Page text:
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Therese by Francois Mauriac: book review




Therese (1927-1935, edition 2002) is a series of four novels in one compilation, covering the 1920s to the 1930s when Therese Desqueyroux is 30-45 years of age. The four novels are set in Argelouse, near Bordeaux, and in Paris.

Mauriac wrote Therese Desqueyroux in 1927, followed by Therese and the Doctor (1928), Therese at the Hotel (1928), and The End of the Night (1935). The English version of the first book was issued in 1928. English versions of the other three books were published in 1947. Therese and the Doctor – 20 pages – and Therese at the Hotel – 19 pages – are sandwiched between the main volumes – the beginning and the end. Mauriac wrote the remaining three novels to explain what happened to Therese after an abrupt and ambiguous ending to the first book.

The first book begins with Therese, 30 years of age, emerging from the courtroom where charges against her, for attempting to poison her husband, were dismissed. She is in a carriage driving home where she will be reunited with her husband, Bernard, who is recovering. Readers know that she did indeed plan to poison her husband, but her husband is not so sure, though he suspects that she is guilty. She is thinking about what she will tell him. He is thinking about her punishment.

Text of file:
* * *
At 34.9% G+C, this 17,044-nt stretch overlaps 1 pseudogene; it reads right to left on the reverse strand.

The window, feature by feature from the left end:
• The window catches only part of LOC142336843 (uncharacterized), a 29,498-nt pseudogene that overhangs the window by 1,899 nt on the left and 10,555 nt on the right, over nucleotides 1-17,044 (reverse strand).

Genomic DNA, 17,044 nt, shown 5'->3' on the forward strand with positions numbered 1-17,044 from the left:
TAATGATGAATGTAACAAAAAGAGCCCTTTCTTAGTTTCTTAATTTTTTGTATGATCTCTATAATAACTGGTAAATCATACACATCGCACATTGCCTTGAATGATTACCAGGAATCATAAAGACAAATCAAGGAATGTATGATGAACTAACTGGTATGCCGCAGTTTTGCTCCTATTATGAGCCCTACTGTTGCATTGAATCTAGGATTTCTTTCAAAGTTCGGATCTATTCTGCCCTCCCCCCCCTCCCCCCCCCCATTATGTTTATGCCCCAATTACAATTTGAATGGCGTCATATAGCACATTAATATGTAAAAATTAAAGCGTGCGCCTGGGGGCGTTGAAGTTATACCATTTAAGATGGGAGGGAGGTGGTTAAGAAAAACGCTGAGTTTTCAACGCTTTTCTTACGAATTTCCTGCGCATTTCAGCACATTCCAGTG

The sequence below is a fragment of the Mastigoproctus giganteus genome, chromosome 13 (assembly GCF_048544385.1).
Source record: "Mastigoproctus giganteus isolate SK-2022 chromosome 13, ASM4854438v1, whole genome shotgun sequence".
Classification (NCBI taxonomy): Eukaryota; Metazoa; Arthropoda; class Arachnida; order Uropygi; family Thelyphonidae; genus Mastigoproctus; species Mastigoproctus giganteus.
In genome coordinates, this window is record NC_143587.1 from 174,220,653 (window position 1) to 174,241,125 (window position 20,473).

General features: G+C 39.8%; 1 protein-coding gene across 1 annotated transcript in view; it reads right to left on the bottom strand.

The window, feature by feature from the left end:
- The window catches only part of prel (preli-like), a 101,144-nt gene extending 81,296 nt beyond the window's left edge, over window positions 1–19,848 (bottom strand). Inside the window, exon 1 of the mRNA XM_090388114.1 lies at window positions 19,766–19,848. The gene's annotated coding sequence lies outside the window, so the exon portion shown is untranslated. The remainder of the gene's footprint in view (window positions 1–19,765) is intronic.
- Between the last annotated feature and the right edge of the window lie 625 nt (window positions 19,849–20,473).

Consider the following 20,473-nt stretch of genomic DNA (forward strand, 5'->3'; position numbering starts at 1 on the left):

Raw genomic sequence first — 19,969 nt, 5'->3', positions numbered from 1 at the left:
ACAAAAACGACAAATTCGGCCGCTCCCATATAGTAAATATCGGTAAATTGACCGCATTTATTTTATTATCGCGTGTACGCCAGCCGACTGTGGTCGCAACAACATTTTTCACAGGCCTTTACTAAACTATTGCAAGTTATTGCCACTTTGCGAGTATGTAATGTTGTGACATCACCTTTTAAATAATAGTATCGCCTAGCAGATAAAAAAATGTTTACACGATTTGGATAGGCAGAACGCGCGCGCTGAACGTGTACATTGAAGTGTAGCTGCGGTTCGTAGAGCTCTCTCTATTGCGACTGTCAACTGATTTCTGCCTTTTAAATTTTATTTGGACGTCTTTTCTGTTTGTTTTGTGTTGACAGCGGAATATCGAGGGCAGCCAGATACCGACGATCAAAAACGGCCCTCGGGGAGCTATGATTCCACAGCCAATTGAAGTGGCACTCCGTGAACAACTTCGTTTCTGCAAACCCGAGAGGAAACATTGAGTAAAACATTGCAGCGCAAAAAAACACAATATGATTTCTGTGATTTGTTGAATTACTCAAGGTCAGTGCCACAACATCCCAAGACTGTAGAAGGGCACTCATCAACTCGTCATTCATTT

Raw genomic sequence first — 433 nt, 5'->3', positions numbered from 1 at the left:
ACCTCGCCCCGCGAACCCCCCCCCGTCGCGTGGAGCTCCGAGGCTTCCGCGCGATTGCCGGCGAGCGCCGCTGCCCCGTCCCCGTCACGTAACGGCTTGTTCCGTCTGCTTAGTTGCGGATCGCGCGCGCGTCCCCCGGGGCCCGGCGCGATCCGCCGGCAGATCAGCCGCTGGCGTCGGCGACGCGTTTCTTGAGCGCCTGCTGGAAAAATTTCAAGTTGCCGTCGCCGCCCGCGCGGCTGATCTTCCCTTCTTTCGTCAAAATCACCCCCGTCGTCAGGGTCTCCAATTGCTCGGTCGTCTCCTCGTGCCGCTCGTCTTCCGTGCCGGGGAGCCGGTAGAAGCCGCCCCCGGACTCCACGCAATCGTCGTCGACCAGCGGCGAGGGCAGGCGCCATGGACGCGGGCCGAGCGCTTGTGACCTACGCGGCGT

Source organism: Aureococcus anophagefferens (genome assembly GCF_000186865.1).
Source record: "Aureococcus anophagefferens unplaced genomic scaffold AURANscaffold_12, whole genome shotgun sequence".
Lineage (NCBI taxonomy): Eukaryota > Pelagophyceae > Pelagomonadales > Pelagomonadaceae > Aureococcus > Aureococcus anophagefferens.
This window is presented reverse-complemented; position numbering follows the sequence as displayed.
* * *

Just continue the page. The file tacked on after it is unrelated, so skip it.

Why did she do it? Although her father ‘was the only truly remarkable man she had ever known’ she thinks that ‘when all was said, Bernard wasn’t so bad.’ She had a husband, a two-year old daughter Marie, and a profitable plantation of pine trees – what more could she want?

The second book begins three years after the poisoning when she is 33 years old. The third book begins when she is 40 years old.

In the last book she is 45. Mauriac says that The End of the Night is not a sequel, but ‘a portrait of a woman in her decline.’ Therese is in Paris – with a heart condition and feeling old and alone. She has not seen Marie in three years, when suddenly Marie knocks at her mother’s door. Marie is now 17 years old, in love with Georges who is 22. Her happiness is entirely in the hands of her mother, because if Georges believes, as others do, that her mother is evil, there will be no chance of a wedding. Marie wants to know the truth.

Therese is complex. Is she evil, or mad, or paranoid, or a schemer, or a victim of circumstance? Mauriac’s writing is clever, never fully revealing Therese’s motives and true character. It is the reader who decides.


MARTINA NICOLLS is the author of:- The Shortness of Life: A Mongolian Lament (2015), Liberia’s Deadest Ends (2012), Bardot’s Comet (2011), Kashmir on a Knife-Edge (2010) and The Sudan Curse (2009).

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